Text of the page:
There are lots of benefits to running a bootstrapped business such as owning all the equity, a better work/life balance and having a lean business often means it will be more successful. Lets look at these examples in more detail:

You own all of the business

Firstly, you will own 100% of your startup because you don't have investors. When it comes to selling, you'll see all of the up-side from your life's work. For instance, Markus Frind made $575m when he sold his dating website, Plenty of Fish. He had built the website into a profitable business and so by the time investors contacted them, he didn't need the money.

You have a lot more control

As the founder, you have a lot more control over your startup as you don't have any investors pressurising you to expand too quickly or to make business decisions you disagree with.

You also get to choose the direction of your startup so if your idea isn't working, you can change direction very quickly and build something else. You may also wish to take on different projects for fun when your main startup has some progress. If you bristle at the idea of taking guidance from others and are very single-minded, bootstrapping is a great choice. VC-funded startups have to listen to the Board of Directors and what current and future investors may want.

Better work/life balance

Bootstrapped founders have a lot of control over the pace of their work so they may enjoy a better work/life balance compared to startups where investors are demanding faster growth. If you fund your own startup you will be able to grow your business at the pace you desire i.e. slowing down if you have a baby or if you get ill.

Kyle Gawley is one bootstrapper who started by raising venture capital but the stress of running a VC-backed startup led him to becoming sick and needing to stay in hospital:

Lean startups often do better

Bootstrapped startups are arguably more likely to be successful since they are not trying to create billion-dollar valuations, as with venture scale startups. It's a lot easier to get a business to six figures than to make a billion dollars. Also, bootstrapped startup tend to avoid winner-takes-all-markets where there is likely to be one company that achieves a monopoly. This means that there is less pressure as you don't have to dominate the market and gain the vast majority of the customers.

Many will also point out that bootstrappers are better at spending money since they need to make do with lean resources. This means they aim for profitability from day one. If you bootstrap a company, you can't afford to have generous free plans for millions of users so you are more likely to find users who will pay for your product.

You don't have to look for investors

If you aren't seeking investors, that also frees up a huge amount of time for founders which you can spend time on improving your product and doing more marketing. Founders that take VC funding are always aware that they need to grow the company so they can raise another round of funding in the next few years. With bootstrapping, you don't have to chase investors at all so it's really permission-less.

Some people who traditionally struggle to gain venture capital funding, like women and some ethnic minorities, may also prefer to bootstrap a startup. The same is also true of individuals who live far away from Silicon Valley, where most investors are based.

Also, bootstrapped founders don't have to worry about the cycles of VC funding. In the first half of 2023, the amount of venture capital funding decreased by about 50%. So it has become a lot harder to get funding as there is less money floating around. For startups reliant on VC funding, this is a big problem. For bootstrappers, it doesn't matter.

What are the disadvantages of bootstrapping startups?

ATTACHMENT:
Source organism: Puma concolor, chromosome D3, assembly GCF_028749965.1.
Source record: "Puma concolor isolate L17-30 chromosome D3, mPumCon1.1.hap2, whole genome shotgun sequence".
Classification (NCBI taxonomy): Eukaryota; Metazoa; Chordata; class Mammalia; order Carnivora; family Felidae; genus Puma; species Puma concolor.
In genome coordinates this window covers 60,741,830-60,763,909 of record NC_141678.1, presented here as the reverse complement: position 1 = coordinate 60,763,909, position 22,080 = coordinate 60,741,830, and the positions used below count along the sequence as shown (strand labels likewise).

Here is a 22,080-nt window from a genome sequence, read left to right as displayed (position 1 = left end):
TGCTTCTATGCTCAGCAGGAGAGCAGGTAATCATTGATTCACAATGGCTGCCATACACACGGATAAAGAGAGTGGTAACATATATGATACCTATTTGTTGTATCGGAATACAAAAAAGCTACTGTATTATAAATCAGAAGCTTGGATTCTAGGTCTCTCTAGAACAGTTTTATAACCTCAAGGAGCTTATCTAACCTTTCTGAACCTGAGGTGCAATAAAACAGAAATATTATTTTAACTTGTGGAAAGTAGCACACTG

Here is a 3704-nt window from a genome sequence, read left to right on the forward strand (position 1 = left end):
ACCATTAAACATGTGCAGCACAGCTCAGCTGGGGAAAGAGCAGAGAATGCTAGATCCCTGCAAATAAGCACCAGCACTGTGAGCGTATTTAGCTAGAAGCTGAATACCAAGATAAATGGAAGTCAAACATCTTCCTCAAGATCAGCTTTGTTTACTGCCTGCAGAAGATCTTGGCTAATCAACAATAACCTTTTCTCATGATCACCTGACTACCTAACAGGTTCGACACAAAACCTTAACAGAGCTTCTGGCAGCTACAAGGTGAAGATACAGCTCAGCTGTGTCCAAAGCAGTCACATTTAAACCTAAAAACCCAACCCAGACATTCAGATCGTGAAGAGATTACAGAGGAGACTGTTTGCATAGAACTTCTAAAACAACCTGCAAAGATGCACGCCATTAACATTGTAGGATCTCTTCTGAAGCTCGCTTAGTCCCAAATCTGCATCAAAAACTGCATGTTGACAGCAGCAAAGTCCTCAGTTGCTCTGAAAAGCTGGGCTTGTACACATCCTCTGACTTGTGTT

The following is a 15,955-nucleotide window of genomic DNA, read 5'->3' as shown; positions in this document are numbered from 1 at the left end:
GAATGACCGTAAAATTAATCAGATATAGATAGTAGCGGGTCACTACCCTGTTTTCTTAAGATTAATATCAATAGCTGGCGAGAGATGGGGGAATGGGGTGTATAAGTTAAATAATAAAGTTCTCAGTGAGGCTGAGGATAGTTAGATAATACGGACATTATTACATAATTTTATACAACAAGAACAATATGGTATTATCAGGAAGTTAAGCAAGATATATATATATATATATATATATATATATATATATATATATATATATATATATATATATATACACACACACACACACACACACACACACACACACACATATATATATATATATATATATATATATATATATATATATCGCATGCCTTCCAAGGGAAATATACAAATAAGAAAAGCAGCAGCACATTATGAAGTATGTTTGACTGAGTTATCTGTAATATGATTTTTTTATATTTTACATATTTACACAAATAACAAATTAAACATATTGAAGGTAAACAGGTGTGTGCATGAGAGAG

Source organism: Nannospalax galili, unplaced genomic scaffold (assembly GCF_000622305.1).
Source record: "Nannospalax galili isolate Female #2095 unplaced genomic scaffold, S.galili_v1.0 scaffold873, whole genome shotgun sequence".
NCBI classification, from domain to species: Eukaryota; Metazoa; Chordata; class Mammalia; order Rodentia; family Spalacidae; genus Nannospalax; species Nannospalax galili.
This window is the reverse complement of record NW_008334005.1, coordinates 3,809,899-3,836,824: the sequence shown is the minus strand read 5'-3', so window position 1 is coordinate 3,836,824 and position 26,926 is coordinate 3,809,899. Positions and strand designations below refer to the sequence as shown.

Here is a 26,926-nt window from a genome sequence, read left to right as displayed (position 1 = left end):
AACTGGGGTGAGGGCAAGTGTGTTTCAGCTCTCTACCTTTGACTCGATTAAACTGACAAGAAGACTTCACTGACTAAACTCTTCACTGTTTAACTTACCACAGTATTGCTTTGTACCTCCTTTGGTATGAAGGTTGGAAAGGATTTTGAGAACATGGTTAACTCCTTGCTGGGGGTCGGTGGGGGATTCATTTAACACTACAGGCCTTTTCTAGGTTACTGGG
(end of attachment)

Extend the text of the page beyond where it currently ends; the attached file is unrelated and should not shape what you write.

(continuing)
Some founders may not enjoy bootstrapping for a number of reasons. If you want to become a billionaire, it is probably easier if you have investors. You'll need to keep a control on costs as a bootstrapped startup founder and you may not be able to grow your startup as fast as you would like.

If you want to have a comfortable, middle-class lifestyle, you may not want to bootstrap a company as it may mean changing your lifestyle and cutting back on your expenses. If you raise VC funding you will be able to pay yourself a salary.

Hiring is harder

For founders who want to create highly complex startups like Uber or Airbnb, it will be extremely hard to do this as a bootstrapper as you'll need to hire lots of people and invest in technology. So if you have a huge vision and want to be the next Steve Jobs, bootstrapping may not represent a big enough prize for you. Also, you may struggle to hire the best people as you probably aren't offering them equity or dangling the possibility of a big future IPO in front of them.

You need to wear a lot of hats

Also, if you do not want to learn new skills outside of your area of expertise, you may not enjoy bootstrapping as it usually involves wearing a lot of hats. For example, developers who create bootstrapped companies also usually need to learn areas of marketing such as SEO or do sales.

It's harder to get press coverage

Bootstrappers are also far less likely to get news coverage as most national newspapers or Big Tech publications are only interested in companies that have a) raised a lot of funding and/or b) can afford to hire a publicist to get them mentions in the media.

Of course, there are news publications dedicated to bootstrapped startups like High Signal.

What does 100% bootstrapped mean?

This just means that a company has not had any investors and is owned entirely by the founder(s). Since the 2010s there has been a growing sub-culture on the internet of founders who pride themselves on running a bootstrapped company. A lot of these founders write about their startups on Twitter and are often very open about their revenue, often in an attempt to get more attention from potential customers and to build social proof amongst their peers.

Why do people choose bootstrapping?

Lots of founders prefer being able to grow a company at their own pace which fits their lifestyle. Amar Ghose is the CEO of Zenmaid, which makes software for maid service companies. Amar gets to run a $2m a year business while also doing lots of travelling to countries like Thailand.

Others have tried VC funding and did not like the pressure that came from being accountable to investors.

Podcasts for bootstrappers

If you want to listen to interviews with bootstrappers, a great place to start is the now defunct podcast, Indie Hackers. Unfortunately, the podcast is no longer active but you can still access it on platforms like Spotify and Apple podcasts.

Another option is IndieBites, which delivers 15 minute interviews with bootstrapped founders. It's a great way of learning the jist of someone's story and you can pay extra to listen to the full hour-long interviews.

Arvid Kahl hosts The Bootstrapped Founder podcast which is also a great listen.

Rob Walling, who has made millions with bootstrapped startups, hosts Startups for the Rest of Us and has produced over 600 episodes.